After our big Japan expedition in late 2013, there were too many work and other obligations to schedule a longer bike tour in 2014. But with two touring bikes standing around, and the Nordic summer being short as it is, we obviously had to get out on the road for at least a week or so.
It was already late July when we came up with the idea (and the sudden opportunity) to go explore Finland’s southern neighbour Estonia. With the two capitals only a two-hour ferry ride apart, getting to Tallinn was easy. Roll on, kill some time, roll off. And then lunch.
Estonia does not have an excessive railway network, but there are some interesting connections from Tallinn, mostly operated with brand-new commuter trains that have plenty of space for bicycles. Which travel for free, by the way.
We aimed to ride the train to the western terminus at Riisipere and then cycle towards the island of Saaremaa. Despite some minor roadblocks on the way – namely the train was replaced by small buses for a few kilometers – we made it just in time for our first campsite in the Matsalu national park.
During the next days, we made our way from Matsalu via the tiny island of Muhu (with a very nice, if wasp-infested, campsite and a wonderful restaurant at the outdoor museum of …) and the eastern parts of Saaremaa to the island’s main town of Kuuressaare.
On the way, as we were looking out for a good spot for stealth camping, we discovered the newly opened Kõiguste Marina which catered to campers as well. The opportunity of a nice shower at the end of the day made it a no-brainer to pay the few euros to stay. Which turned out to be a great decision, since coincidentally friends from Helsinki were mooring here for the night and so we even got some surprise company – here and the next evening at Kuuressaare. Sometimes it is amazing how small this world is!
The days after Kuuressaare – where we spent our only night not camping, in the hostel inside the airport terminal building – we then went down all the way to the southern tip of the island. Besides being beautiful landscape, this part of Saaremaa testifies for the tough history of this area, and Estonia as a nation, as it has been over and over occupied by various forces – most notably this was the site of severe battles between the Soviet army and Nazi-Germany’s Wehrmacht in the final phases of WWII.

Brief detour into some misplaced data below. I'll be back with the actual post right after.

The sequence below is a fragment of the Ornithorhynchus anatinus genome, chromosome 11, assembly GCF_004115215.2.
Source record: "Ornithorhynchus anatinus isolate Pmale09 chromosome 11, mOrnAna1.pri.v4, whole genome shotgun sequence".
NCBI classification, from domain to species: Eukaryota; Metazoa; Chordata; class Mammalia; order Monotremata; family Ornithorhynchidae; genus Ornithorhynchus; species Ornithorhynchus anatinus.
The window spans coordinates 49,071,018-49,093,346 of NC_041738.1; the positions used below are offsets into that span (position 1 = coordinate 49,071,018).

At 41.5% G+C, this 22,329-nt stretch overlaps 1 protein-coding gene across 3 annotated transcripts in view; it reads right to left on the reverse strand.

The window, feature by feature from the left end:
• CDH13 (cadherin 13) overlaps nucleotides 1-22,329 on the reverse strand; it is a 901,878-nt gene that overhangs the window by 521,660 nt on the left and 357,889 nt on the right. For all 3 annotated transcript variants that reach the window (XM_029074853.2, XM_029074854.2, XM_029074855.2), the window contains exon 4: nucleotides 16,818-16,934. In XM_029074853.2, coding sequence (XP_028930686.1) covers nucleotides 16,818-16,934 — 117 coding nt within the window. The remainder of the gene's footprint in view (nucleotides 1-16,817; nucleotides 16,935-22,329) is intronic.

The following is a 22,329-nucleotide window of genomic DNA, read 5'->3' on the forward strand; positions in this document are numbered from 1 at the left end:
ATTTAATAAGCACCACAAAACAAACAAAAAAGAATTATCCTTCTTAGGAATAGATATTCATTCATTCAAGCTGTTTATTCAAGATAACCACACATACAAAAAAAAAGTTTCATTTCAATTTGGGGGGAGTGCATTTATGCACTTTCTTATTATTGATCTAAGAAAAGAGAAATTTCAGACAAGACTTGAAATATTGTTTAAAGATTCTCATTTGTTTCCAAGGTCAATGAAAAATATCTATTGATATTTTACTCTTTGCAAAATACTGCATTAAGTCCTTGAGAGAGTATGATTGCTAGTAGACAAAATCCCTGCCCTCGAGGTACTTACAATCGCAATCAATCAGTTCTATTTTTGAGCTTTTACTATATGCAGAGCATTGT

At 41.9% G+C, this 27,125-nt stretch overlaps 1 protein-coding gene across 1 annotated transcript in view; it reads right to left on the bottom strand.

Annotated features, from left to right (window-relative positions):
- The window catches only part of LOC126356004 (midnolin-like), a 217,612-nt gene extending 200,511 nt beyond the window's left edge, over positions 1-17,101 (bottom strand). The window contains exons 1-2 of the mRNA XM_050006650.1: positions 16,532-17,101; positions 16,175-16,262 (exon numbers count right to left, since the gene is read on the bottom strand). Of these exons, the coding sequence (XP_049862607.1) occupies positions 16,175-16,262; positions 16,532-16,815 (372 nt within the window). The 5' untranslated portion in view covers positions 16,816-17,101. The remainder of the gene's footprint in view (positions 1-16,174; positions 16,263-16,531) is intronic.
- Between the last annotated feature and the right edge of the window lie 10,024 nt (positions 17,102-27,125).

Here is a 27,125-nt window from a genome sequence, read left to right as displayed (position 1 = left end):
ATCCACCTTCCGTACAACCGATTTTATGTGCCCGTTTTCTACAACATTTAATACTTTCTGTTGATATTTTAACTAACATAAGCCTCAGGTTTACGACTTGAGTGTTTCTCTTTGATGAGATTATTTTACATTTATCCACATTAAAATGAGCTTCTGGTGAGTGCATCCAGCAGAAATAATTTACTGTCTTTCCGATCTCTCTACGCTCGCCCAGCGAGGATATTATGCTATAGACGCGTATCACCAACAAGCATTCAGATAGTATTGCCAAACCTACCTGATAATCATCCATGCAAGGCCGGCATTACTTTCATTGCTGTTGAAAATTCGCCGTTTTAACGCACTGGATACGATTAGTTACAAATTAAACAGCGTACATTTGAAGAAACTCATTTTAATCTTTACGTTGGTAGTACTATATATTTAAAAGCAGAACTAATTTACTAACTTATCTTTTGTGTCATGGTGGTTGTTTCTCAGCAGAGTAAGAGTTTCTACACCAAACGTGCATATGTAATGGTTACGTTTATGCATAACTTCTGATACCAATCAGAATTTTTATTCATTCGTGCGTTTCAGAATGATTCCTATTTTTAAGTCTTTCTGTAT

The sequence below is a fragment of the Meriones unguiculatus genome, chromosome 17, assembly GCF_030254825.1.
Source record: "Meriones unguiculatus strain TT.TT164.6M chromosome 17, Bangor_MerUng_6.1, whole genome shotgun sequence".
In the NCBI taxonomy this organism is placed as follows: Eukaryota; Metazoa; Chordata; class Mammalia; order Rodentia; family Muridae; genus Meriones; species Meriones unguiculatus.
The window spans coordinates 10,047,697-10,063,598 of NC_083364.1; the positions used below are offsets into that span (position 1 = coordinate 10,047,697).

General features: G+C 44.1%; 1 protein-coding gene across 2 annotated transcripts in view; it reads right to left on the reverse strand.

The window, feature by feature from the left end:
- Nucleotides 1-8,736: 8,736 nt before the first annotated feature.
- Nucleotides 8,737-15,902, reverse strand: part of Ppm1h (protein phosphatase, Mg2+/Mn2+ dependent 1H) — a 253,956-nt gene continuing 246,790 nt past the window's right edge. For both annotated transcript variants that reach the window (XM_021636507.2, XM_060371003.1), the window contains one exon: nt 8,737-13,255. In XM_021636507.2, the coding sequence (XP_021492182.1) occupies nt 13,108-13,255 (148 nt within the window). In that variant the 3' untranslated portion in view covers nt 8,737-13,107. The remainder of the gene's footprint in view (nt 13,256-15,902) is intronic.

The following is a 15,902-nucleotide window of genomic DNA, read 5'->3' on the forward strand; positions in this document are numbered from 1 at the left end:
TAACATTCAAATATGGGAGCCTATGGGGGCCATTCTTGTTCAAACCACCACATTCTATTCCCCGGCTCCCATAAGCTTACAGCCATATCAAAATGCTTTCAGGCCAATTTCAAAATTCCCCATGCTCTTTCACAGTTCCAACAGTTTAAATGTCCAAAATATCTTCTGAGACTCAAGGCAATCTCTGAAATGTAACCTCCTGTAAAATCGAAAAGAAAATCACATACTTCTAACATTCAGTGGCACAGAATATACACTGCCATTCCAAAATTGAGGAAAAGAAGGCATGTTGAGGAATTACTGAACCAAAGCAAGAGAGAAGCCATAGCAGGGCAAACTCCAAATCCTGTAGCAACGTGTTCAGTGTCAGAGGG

Well rested after two days on a well-maintained and peaceful camping area near Tehumardi, we then made our way back via the northern neighbouring island of Hiiumaa. On the way, we discovered a windmill museum, a former Soviet farm transformed into a hostel (with attached camping facilities, which we made use of), a bird tower in a nature reserve and a wool farm selling self-made wool products. The latter felt a little excessive – buying wool socks on day eight of a bike tour during a heat wave – but once again reassured us why the speed of cycle touring is just right: fast enough to get to places, slow enough to get to see them.
The final leg of the tour was the rail trail following the former train line from Haapsalu (featuring a nice railway museum) to Riisipere. A dusty, but well-prepared surface, though riding in the July heat was made a little tricky because there were so many bugs it was almost impossible to stop for a rest.
Looking back, we were stunned to realize what a cycle touring gem has been existing a few hours journey away from our home without us being aware of it. Interaction with the locals was limited (not so much a language issues, as Finnish is very close to Estonian, but probably more a cultural trait), but the infrastructure was good and the landscapes most beautiful.
Oh, and not to forget: this part of Estonia is almost entirely flat. Even just going through an underpass in Kuuressaare felt like hard work after riding in the flat for so many days. Winds can be fierce on the coast at times, but at least in the summer of 2014, that was only a welcome opportunity to cool down a bit.